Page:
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Thoughts After Memorial Day Weekend

I’ve always believed with pitcher Joaquin Andujar that there is only one word you need to understand baseball: “Youneverknow.” I like to think I’ve coined an adage of my own: “No four-run lead is ever safe in baseball until the game is over.” I may have to modify this saying after the events in Cleveland last night. On the day their manager Joe Maddon was properly rewarded with a contract extension through the 2012 season, the Tampa Bay Rays blew a 10-0 lead and lost 11-10 to the Indians who scored 7 runs in the bottom of the ninth. Remember that old baseball phrase “He’s due”? Cleveland’s game-winning two-run single was belted by All-Star catcher Victor Martinez who had been hitless in his previous 18 at-bats.

The Rays also discovered yesterday that their underrated second baseman Akinori Iwamura would be lost for the season because of knee and ankle injuries sustained in a hard slide by Florida Marlins rookie outfielder Chris Coghlan in Sunday’s interleague game. Two terrible blows for the defending American League champions but there is another cliché that should help the Rays: “Momentum in baseball is the next day’s starting pitcher.” Matt Garza, Tampa Bay’s emerging ace, will undoubtedly keep that in mind when he pitches tonight against the Indians’ surprise ace so far this year, Carl Pavano. Yes, Yankee fans, that Carl Pavano.

More than any other sport, baseball treasures its history or at least its memorable days in history. Yesterday May 25 was the day when Babe Ruth hit his last three Major League home runs in Pittsburgh for the Boston Braves (1935), Hall of Fame catcher Mickey Cochrane was beaned by the Yankees’ Bump Hadley and never played again (1937) and Willie Mays broke in with the New York Giants (1951).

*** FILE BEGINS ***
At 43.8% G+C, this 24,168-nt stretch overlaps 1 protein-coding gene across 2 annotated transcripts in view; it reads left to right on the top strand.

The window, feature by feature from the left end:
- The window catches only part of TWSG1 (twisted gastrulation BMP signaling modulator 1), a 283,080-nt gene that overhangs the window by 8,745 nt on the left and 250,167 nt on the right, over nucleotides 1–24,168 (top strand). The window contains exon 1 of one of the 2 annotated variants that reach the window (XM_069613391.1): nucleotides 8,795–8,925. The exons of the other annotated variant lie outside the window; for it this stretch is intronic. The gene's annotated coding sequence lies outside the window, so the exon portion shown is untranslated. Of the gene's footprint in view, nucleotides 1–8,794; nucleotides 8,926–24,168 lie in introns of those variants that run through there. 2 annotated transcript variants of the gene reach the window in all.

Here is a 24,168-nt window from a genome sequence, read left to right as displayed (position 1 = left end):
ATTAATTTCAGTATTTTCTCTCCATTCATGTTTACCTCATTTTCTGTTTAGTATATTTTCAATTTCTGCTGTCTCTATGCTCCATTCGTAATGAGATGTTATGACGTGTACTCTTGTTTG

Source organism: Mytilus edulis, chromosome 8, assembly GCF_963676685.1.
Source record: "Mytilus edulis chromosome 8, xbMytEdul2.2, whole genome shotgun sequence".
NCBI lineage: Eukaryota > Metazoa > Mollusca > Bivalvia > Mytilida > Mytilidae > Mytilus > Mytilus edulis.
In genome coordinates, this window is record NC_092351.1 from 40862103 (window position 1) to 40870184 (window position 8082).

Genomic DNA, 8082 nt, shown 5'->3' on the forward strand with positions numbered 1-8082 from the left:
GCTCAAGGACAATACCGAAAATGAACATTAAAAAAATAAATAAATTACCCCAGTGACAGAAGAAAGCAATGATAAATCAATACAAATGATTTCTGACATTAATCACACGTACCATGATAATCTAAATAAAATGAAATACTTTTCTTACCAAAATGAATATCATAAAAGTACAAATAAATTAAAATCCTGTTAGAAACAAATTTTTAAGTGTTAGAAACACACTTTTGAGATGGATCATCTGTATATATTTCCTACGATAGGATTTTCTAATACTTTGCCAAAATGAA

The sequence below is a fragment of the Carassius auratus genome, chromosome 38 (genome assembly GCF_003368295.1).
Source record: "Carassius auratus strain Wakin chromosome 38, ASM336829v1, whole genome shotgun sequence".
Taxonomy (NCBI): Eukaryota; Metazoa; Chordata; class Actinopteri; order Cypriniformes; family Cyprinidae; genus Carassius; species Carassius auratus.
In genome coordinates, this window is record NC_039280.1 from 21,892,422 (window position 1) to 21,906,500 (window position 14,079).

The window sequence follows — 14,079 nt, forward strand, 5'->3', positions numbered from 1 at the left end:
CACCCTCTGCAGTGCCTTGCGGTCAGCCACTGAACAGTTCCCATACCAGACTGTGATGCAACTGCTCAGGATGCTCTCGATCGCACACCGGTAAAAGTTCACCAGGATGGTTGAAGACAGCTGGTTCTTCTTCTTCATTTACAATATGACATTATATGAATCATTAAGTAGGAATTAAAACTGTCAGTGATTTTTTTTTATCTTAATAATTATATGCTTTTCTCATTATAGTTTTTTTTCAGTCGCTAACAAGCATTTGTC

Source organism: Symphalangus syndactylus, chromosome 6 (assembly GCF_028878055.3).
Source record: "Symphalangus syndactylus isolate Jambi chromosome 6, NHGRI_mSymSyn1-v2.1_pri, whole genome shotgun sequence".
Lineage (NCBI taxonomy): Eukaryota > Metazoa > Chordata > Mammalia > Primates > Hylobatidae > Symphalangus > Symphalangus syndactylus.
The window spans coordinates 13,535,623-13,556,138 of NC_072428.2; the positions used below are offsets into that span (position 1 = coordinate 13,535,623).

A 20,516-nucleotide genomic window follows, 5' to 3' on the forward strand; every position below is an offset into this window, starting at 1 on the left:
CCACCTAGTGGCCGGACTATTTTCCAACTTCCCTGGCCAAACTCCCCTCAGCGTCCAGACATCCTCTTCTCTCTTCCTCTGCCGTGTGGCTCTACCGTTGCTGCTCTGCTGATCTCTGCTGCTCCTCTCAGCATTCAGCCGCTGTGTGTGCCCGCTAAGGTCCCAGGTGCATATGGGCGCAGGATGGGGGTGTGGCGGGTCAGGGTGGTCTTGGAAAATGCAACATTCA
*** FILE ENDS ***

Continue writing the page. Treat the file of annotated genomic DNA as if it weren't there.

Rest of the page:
Today May 26 is the 50th anniversary of Pittsburgh Pirates lefthander Harvey Haddix’s 12 perfect innings against the Milwaukee Braves, a game that he lost in the bottom of the 13th on a three-run home run by Joe Adcock. (The blow went down in the record books as a one-run single because Adcock passed Hank Aaron on the base paths.) For some reason when Fay Vincent was commissioner of baseball in the early 1990s, Haddix’s perfect game recognition was stripped from the record book (and those of others who did not win their perfect game.) Yet in the annals of historical memory it rightfully remains a special achievement.

The inter-league series of Memorial Day weekend were big hits at the box office and there were many memorable games. None more dramatic than the 9th inning home run at Fenway by Mets reserve catcher Omir Santos off ace closer Jonathan Papelbon with two out in the top of 9th inning to lead the New Yorkers to a 2-1 victory. It took a few minutes for the videotape rerun to prove that ball indeed made it over the Green Monster but the umpires did get the call right. What made the game extra-special were the three outstanding plays in the bottom of the 9th by the deservedly maligned Met defenders to preserve the victory.

I close today with a juicy speculative question: Would Branch Rickey have endorsed inter-league play? I think the answer is a qualified yes. He thought change was the positive engine of the game as long as it didn’t take away from the essence of baseball’s marvelous combination of individual competition in a team framework. I think the imbalance of the schedule would have upset him – it certainly bothers me that the symmetry of the old 22 games against each league opponent has long been shattered - and yet there was always something in baseball played at the highest level that would excite and stimulate him. After all, when he was about to embark on his Continental League adventure, Rickey told a reporter who asked him what was his greatest thrill in baseball, “It hasn’t happened yet.”

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